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Racquet Restringing
by John Kerr
Palmetto
Dunes Tennis Center

Is it time to restring your trusty old tennis racquet? Most tennis players don't know the answer to this very important question. A good rule of thumb is the number of times you play tennis per week is the number of times you should restring per year. The maximum recommended time between restrings is one year. It is important to restring because tennis strings, according to the manufacturers, have a "life." That life is affected not only by the amount of tennis played, but also by nature (temperature, humidity, court moisture). Leaving your tennis racquet in your car during extremely hot and/or cold weather will dramatically reduce string life. Dead string could lead to injury as well as decreased performance on the court. 

Having decided to have your racquet restrung, what are your options? The type of string available ranges from natural gut ($50) to an inexpensive nylon ($24). Most players choose some type of synthetic gut (fancy nylon), which falls in between. The gage (thickness) of the string is also very important. The lower the number (15 gage), the thicker the string. The advantage of a thicker string is durability. If you don't break strings on a regular basis, you don't need a thick gage string. Most players opt for a string gage in the 16-18 gage range. The thinner the string, the livelier the feel and the more spin you can generate on the ball. The disadvantage is durability, but if you don't have a string-breaking problem, you will enjoy the thinner gage.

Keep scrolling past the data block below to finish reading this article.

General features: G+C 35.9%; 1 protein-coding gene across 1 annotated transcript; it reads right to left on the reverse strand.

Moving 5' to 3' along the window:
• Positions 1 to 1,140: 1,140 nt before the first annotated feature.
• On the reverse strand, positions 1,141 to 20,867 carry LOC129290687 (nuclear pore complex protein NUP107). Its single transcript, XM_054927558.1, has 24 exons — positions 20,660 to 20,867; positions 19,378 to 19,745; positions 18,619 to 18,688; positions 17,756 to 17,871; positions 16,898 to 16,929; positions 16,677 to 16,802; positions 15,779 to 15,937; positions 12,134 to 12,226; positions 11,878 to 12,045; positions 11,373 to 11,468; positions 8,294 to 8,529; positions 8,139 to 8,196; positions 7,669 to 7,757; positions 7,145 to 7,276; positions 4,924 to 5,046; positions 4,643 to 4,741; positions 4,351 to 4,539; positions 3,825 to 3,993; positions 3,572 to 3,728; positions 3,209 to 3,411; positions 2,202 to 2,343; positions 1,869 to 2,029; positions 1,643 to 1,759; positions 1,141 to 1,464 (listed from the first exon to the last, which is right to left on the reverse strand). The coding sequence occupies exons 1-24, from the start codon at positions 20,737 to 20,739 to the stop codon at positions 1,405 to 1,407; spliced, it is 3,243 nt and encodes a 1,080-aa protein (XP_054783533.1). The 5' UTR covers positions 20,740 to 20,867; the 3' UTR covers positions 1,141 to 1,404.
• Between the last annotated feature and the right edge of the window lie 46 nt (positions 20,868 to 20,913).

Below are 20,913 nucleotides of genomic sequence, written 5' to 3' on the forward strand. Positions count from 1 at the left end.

The tension of your new string job will make or break how your racquet feels. An improper tension can lead to injury and/or erratic play. All racquets have a recommended tension range. A quality stringer has a manual listing all the racquets and their ranges. The high end of the recommended tension offers more control as the ball flattens on the strings at impact. The low end offers more power as the strings form a pocket as the ball impacts and acts like a trampoline to propel the ball. A good starting point is in the middle. See how it feels and adjust accordingly on your next string job.

Paying attention to your strings can lead to better performance on the tennis court and also help to keep you out of the doctor's office. Many people restring and say, "I can't believe I waited so long." You'll notice the difference a good string job makes in your game. And as always, consult your local pro. Your pro knows your game.





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